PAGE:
Doing a CDC better

While there is no single definition of a CDC, broadly it is a national agency that promotes public health through the control and prevention of disease and disability.

The US-CDC employs more than 10,000 staff, focusing on infectious diseases, food-borne diseases, environmental health, injury prevention, health promotion, and non-communicable diseases such as obesity and diabetes.

But it has been criticised for being overly bureaucratic, lacking innovation and being missing in action during the COVID pandemic, as well as being subject to potential political interference.

Proponents argue that the Australian centre needs to do better and improve how data is collated and shared between states and territories.

The PHAA wants a taskforce set up and given six months to work out governance issues and resourcing to give the new public health entity the best possible chance of success. The association has even set up a specific advocacy arm – a blog called CDC Corner – to encourage discussion among its members.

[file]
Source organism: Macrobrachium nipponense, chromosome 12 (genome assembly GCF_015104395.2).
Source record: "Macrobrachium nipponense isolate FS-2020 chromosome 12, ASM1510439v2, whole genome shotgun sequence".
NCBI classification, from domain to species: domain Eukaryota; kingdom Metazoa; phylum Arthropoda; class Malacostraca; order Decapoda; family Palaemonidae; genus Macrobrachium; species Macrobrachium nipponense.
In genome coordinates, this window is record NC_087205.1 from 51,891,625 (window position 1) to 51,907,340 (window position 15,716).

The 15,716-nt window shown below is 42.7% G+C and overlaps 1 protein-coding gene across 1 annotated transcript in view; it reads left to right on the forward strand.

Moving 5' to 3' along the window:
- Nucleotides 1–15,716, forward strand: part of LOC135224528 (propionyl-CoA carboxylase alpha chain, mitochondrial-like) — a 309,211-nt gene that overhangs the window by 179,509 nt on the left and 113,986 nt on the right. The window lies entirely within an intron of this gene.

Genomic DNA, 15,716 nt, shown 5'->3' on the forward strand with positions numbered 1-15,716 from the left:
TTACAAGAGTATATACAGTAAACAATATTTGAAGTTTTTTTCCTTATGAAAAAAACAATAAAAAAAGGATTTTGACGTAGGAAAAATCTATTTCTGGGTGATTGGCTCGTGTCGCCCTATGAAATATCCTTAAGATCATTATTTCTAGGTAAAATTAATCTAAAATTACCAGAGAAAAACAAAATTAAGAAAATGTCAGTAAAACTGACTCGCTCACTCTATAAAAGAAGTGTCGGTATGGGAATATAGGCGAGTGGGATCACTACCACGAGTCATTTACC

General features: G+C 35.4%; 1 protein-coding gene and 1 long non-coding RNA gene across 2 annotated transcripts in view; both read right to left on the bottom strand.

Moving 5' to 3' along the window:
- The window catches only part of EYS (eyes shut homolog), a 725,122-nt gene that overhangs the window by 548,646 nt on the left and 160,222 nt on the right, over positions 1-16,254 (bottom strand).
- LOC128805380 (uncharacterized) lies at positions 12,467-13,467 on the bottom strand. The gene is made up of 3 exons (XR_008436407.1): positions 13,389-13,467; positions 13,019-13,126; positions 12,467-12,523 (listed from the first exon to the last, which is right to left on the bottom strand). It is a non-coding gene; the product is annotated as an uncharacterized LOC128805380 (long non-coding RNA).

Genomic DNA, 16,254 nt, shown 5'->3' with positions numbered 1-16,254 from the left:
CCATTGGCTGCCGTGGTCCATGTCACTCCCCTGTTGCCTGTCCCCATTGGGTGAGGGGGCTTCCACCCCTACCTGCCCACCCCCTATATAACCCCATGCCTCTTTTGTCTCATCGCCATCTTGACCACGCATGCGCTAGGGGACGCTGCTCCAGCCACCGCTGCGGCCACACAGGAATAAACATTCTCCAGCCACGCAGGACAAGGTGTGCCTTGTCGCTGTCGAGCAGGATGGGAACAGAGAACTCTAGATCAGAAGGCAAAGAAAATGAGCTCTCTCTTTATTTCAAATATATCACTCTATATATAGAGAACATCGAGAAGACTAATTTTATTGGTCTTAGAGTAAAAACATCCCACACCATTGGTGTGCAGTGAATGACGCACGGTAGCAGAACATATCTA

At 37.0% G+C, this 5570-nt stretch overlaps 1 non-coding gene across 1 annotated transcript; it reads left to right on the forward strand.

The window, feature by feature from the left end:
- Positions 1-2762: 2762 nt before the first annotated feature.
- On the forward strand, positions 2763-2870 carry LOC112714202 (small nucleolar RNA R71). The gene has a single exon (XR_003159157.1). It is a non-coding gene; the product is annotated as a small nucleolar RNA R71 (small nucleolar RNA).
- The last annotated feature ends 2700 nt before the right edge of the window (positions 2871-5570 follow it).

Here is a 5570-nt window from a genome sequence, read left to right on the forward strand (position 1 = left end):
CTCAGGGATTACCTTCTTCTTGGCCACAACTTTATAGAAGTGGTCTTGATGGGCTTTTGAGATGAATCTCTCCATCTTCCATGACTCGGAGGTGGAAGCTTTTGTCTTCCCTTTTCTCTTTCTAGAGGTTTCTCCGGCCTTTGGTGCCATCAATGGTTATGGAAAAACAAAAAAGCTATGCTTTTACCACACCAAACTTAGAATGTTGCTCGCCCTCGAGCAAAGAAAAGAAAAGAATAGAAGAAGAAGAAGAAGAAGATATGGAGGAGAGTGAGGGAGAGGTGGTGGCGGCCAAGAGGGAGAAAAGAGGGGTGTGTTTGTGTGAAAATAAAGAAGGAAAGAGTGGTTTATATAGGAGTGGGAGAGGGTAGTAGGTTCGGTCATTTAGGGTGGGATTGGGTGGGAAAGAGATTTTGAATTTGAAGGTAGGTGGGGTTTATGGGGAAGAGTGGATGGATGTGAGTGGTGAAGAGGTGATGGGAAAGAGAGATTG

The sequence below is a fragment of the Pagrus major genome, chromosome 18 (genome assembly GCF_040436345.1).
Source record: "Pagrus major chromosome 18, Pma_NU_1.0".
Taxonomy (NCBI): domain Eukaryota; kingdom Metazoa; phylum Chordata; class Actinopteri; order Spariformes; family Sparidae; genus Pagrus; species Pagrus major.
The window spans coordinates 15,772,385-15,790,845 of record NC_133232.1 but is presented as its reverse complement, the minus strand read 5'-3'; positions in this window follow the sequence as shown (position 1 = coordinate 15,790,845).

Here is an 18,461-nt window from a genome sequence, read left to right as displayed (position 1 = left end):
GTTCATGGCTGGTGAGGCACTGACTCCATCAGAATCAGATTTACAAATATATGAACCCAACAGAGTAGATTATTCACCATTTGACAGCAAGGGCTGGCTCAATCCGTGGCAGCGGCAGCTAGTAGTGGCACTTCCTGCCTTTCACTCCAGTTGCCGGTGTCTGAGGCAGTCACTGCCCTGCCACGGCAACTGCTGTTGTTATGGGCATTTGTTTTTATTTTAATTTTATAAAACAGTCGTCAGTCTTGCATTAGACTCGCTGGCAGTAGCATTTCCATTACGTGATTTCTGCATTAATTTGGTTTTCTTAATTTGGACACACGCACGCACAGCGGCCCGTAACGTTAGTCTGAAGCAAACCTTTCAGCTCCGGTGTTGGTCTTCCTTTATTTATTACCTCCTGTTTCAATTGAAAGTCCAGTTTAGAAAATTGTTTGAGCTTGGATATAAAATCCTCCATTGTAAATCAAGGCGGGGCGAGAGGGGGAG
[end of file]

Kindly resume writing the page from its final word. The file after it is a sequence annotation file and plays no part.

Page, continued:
“We hope CDC Corner will be a valuable hub for expression and exchange of views, as well as creating a resource that may be of use to those who make the key decisions about how a centre will be designed and established,” Prof Slevin said.

Among the first to take up the offer is OzSAGE, a network of Australian experts from a broad range of sectors, which formed in response to the pandemic and has convened an independent expert panel to report on a CDC. It has foreshadowed the undertaking will present many challenges.

“Although public health is primarily a state and territory responsibility, a national approach can bring effectiveness and efficiencies, especially when faced with threats that cross domestic and international borders,” it said.

“In principle it should support governments – a state, territory and Commonwealth, and this requires a management system in which all governments have confidence.”

OzSAGE said that ideally the centre would operate 24/7 and be responsible for responses on the ground. It would support programs such as immunisation, screening, disease surveillance and anti-tobacco measures, as well as short-term responses to emerging threats including response to cross-border or international emergencies. 

And while it would form some type of public sector agency, most public health functions would need to remain the responsibility of states and territories.